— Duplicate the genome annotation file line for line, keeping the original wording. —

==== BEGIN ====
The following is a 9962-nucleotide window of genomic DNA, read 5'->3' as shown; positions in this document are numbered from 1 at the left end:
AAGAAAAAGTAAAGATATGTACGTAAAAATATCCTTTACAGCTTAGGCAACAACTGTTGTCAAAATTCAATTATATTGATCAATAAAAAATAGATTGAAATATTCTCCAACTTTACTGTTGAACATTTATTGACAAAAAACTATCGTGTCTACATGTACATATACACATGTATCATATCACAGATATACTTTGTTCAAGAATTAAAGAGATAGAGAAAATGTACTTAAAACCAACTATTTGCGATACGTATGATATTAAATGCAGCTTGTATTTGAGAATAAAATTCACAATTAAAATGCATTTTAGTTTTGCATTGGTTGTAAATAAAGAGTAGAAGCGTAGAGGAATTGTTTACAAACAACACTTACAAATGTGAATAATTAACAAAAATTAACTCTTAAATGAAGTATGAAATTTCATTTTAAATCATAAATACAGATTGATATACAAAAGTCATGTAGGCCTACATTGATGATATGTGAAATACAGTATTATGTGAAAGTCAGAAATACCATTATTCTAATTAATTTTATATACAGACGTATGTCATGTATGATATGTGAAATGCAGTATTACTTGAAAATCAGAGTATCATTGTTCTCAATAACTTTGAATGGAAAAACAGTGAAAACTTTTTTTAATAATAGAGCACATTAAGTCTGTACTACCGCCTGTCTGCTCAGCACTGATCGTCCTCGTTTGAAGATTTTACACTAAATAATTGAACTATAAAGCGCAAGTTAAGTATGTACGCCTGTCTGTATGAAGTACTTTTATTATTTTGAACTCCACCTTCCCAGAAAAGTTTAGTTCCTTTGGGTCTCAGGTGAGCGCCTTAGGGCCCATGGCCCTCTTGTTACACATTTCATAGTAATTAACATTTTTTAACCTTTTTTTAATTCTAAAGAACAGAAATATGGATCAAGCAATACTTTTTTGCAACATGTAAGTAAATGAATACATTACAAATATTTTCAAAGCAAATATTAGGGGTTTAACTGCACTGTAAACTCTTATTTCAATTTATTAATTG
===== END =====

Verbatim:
The following is a 9962-nucleotide window of genomic DNA, read 5'->3' as shown; positions in this document are numbered from 1 at the left end:
AAGAAAAAGTAAAGATATGTACGTAAAAATATCCTTTACAGCTTAGGCAACAACTGTTGTCAAAATTCAATTATATTGATCAATAAAAAATAGATTGAAATATTCTCCAACTTTACTGTTGAACATTTATTGACAAAAAACTATCGTGTCTACATGTACATATACACATGTATCATATCACAGATATACTTTGTTCAAGAATTAAAGAGATAGAGAAAATGTACTTAAAACCAACTATTTGCGATACGTATGATATTAAATGCAGCTTGTATTTGAGAATAAAATTCACAATTAAAATGCATTTTAGTTTTGCATTGGTTGTAAATAAAGAGTAGAAGCGTAGAGGAATTGTTTACAAACAACACTTACAAATGTGAATAATTAACAAAAATTAACTCTTAAATGAAGTATGAAATTTCATTTTAAATCATAAATACAGATTGATATACAAAAGTCATGTAGGCCTACATTGATGATATGTGAAATACAGTATTATGTGAAAGTCAGAAATACCATTATTCTAATTAATTTTATATACAGACGTATGTCATGTATGATATGTGAAATGCAGTATTACTTGAAAATCAGAGTATCATTGTTCTCAATAACTTTGAATGGAAAAACAGTGAAAACTTTTTTTAATAATAGAGCACATTAAGTCTGTACTACCGCCTGTCTGCTCAGCACTGATCGTCCTCGTTTGAAGATTTTACACTAAATAATTGAACTATAAAGCGCAAGTTAAGTATGTACGCCTGTCTGTATGAAGTACTTTTATTATTTTGAACTCCACCTTCCCAGAAAAGTTTAGTTCCTTTGGGTCTCAGGTGAGCGCCTTAGGGCCCATGGCCCTCTTGTTACACATTTCATAGTAATTAACATTTTTTAACCTTTTTTTAATTCTAAAGAACAGAAATATGGATCAAGCAATACTTTTTTGCAACATGTAAGTAAATGAATACATTACAAATATTTTCAAAGCAAATATTAGGGGTTTAACTGCACTGTAAACTCTTATTTCAATTTATTAATTG